Barnhart 'couldn't be happier' to join Tigers

Veteran catcher traded to Detroit from Reds for unranked 3B prospect

November 3rd, 2021

DETROIT -- For the second straight year, the Tigers filled a major need hours after the offseason began. By acquiring catcher from the Reds, they have also made an early statement about what they want to do this offseason.

One year after the Tigers landed manager A.J. Hinch hours after the World Series ended, they have given him the catcher he needed for 2022, filling one of their key holes before free agency begins. Detroit sent unranked third-base prospect Nick Quintana to Cincinnati for Barnhart, a two-time National League Gold Glove Award winner.

“Coming into this offseason, we knew that catcher was a priority position for us,” Tigers general manager Al Avila said in a statement announcing the trade. “During our strategy meetings over the last couple of weeks in Lakeland with my front office staff, Tucker’s name came up many times as an attractive option for our ballclub as someone who is a real plus defender, knows how to lead a pitching staff and is a solid contributor from the batter’s box. After feeling interest from the Reds to make a deal, we moved quickly to make it happen and kick off our offseason transactions.”

The end of the World Series on Tuesday started the countdown for the Reds, who had five days from that date to decide whether to exercise a $7.5 million option on Barnhart as part of the four-year contract he had signed early in his career. With 2015 first-round MLB Draft pick Tyler Stephenson looming as the Reds’ catcher of the future, Cincinnati made the move to trade Barnhart rather than let him hit free agency.

“It is bittersweet,” Barnhart said on a video conference with reporters Wednesday afternoon, “but it is one of those things where, in my opinion, for me professionally and for my family personally, this is a wonderful thing for us. And I think the best version of Tucker Barnhart on the baseball field is now and in the future. So I’m excited as heck to be a part of this organization, and I really look forward to building on what they’ve built here so far.”

The Tigers had been talking about Barnhart since the season ended, having identified him as a top target in a thin catching market. With expected to miss most of next season following Tommy John surgery and having struggled down the stretch as an everyday catcher, the Tigers wanted to solidify the position heading into next year with a young pitching staff to guide.

“We actually identified Tucker as one of our top priorities, if not the top priority,” Avila said. “And we knew that in order to get a catcher of this quality, we were probably going to have to do a trade.”

The Tigers can now pick up his contract option by Sunday, or try to sign him to an extension.

The 30-year-old Barnhart batted .247/.317/.368 in 388 plate appearances this past season, starting 97 games at catcher for the Reds. Those numbers aren’t far off his career marks, with an 83 OPS+ over eight seasons (100 OPS+ is average). As a left-handed hitter, he has a .256 career average and .722 OPS off right-handed pitching, including six of his seven home runs in 2021.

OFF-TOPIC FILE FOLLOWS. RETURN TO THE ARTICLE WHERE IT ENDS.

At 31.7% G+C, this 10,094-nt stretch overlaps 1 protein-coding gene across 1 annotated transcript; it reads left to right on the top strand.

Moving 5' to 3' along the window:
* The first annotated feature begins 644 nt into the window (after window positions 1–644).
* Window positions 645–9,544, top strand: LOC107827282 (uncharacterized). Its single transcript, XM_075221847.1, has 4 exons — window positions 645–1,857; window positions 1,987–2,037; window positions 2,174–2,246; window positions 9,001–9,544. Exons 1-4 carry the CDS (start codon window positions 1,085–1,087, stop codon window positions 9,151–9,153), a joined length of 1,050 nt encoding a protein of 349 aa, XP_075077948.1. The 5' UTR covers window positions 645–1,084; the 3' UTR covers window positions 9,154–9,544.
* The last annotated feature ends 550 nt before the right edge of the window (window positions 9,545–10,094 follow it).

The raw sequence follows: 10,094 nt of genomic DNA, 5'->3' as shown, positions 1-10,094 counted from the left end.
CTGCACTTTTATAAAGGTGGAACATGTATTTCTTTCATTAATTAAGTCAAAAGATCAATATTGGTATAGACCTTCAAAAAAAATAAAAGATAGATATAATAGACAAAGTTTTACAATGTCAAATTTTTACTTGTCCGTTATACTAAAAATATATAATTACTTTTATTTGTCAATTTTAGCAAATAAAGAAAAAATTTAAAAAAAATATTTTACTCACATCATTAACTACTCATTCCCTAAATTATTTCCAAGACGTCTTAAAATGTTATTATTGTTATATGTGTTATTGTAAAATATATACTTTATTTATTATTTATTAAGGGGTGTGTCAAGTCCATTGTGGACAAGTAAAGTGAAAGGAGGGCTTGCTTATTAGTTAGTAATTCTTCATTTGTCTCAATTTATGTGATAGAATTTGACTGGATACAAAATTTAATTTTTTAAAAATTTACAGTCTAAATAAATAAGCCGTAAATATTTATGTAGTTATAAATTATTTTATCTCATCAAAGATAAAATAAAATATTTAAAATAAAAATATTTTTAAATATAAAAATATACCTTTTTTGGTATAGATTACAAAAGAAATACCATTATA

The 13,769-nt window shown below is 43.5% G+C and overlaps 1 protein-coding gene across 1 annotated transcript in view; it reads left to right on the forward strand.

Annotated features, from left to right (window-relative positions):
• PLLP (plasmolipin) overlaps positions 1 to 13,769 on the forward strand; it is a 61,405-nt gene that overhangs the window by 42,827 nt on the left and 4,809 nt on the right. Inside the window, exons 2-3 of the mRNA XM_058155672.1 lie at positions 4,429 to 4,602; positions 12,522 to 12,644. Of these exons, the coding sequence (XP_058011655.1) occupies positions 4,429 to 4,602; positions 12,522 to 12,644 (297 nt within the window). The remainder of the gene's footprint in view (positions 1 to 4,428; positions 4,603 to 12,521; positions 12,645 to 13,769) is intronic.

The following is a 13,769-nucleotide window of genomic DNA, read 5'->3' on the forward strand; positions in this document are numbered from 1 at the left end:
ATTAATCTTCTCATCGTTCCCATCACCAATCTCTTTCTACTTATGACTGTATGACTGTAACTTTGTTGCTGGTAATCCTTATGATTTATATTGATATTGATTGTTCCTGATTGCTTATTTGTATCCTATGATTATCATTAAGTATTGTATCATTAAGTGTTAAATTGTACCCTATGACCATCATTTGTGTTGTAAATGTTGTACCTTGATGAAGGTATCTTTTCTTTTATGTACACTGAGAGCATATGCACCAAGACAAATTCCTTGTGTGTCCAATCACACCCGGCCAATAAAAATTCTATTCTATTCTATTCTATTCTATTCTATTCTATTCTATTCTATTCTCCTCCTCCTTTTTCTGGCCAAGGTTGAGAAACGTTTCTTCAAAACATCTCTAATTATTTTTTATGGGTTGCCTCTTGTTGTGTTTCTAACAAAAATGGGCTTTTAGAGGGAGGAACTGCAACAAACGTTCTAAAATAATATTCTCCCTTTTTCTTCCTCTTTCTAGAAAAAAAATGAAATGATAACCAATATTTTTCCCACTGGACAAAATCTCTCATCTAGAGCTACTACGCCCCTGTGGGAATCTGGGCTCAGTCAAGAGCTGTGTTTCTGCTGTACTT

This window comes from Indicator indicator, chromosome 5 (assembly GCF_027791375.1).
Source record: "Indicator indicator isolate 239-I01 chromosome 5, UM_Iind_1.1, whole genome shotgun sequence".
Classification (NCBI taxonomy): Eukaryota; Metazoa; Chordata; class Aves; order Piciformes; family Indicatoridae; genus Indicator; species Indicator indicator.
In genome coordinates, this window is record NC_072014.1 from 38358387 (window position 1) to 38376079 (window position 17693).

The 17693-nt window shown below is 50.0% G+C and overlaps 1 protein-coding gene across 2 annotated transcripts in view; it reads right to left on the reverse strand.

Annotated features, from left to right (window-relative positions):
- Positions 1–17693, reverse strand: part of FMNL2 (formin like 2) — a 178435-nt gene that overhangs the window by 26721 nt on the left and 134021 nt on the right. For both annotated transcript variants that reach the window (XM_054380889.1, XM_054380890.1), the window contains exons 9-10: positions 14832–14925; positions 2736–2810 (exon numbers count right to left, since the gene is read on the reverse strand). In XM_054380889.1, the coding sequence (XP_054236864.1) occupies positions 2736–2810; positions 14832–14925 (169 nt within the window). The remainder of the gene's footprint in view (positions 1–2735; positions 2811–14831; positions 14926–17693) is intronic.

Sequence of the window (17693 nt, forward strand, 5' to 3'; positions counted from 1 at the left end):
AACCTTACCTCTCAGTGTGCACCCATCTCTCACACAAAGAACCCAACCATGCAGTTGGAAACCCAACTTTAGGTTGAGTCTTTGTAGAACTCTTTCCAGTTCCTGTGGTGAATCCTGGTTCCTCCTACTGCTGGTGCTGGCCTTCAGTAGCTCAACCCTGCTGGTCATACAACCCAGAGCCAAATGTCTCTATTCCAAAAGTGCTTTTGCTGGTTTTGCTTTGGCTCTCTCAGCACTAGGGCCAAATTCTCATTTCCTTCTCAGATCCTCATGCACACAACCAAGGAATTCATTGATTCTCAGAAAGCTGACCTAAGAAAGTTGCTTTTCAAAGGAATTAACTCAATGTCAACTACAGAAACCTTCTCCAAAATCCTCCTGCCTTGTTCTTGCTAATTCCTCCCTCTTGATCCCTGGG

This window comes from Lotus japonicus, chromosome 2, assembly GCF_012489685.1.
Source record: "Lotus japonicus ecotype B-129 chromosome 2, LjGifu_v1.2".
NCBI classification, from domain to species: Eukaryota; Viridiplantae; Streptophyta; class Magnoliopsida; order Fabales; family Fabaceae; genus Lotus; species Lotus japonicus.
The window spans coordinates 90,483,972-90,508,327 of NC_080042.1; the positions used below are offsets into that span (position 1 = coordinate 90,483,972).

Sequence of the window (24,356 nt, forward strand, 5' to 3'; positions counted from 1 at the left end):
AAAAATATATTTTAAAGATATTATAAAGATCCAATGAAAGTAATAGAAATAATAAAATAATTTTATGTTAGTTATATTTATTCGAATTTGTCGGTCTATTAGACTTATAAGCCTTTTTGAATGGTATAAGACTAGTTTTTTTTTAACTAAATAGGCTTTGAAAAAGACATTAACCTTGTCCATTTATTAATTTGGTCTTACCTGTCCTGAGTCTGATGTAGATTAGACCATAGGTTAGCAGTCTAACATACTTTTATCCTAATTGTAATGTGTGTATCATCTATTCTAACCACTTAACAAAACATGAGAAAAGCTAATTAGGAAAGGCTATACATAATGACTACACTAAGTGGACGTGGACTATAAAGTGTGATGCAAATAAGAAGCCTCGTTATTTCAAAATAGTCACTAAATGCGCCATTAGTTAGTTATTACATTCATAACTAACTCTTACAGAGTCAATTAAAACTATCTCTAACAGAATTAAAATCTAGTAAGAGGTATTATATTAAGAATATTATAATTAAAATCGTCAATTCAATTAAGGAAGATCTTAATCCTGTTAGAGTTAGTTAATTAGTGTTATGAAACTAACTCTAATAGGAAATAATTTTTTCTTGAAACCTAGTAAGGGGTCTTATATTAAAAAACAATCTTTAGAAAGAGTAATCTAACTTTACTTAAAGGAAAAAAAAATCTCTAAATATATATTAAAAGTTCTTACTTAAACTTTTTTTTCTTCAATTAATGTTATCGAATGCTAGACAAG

“Tucker hitting from the left side is a great addition," Avila said. "The combination of him and Haase, we’re very excited about the potential, not only from the defensive side, but the offensive side, too.”

The strength of Barnhart’s game is his defense and pitch-calling. He won the Gold Glove at catcher in 2017 and '20, and led all NL players in defensive bWAR (3.1) in 2017. He’s also a skilled pitch presenter; his five Runs from Extra Strikes ranked seventh-best among MLB catchers this past season, according to Statcast, including a strong ability to coax strike calls on either side of the plate. By contrast, no Tigers catcher finished in positive territory in the category.

“We wanted a catcher who can lead our young stuff, and he has proven that he can do that,” Avila said. “He calls a good game, but it’s not just the game-calling, it’s the relationship with the pitchers.”

By changing teams now rather than potentially waiting through free agency, Barnhart has time to learn Detroit’s young pitchers before Spring Training.

“I think developing relationships [between] pitchers and catchers is absolutely paramount,” Barnhart said. “I think it allows you to hit the ground running in Spring Training, in the regular season. I heard from  already; he welcomed me. Just being able at the very least to say hello, talk about things moving forward, is very important because it puts you in that situation where you get all the icebreaker-type things out of the way and you’re able to talk about baseball and situations that we’re going to be in during the season right away.”

After several seasons of trading veterans for prospects as part of their rebuild, the Tigers’ deal for Barnhart is their first significant prospect-for-veteran trade since the 2015-16 offseason, when they acquired reliever Justin Wilson from the Yankees for Chad Green and Luis Cessa.

Quintana was the Tigers’ 2019 second-round Draft pick after a standout season at third base at the University of Arizona, but he never progressed beyond the Low-A level, thanks in part to injuries. The 24-year-old batted .190/.299/.308 in 635 Minor League plate appearances, and he had been passed up in Detroit's system by Andre Lipcius -- a third-rounder in the same Draft -- and 2020 fifth-rounder Colt Keith.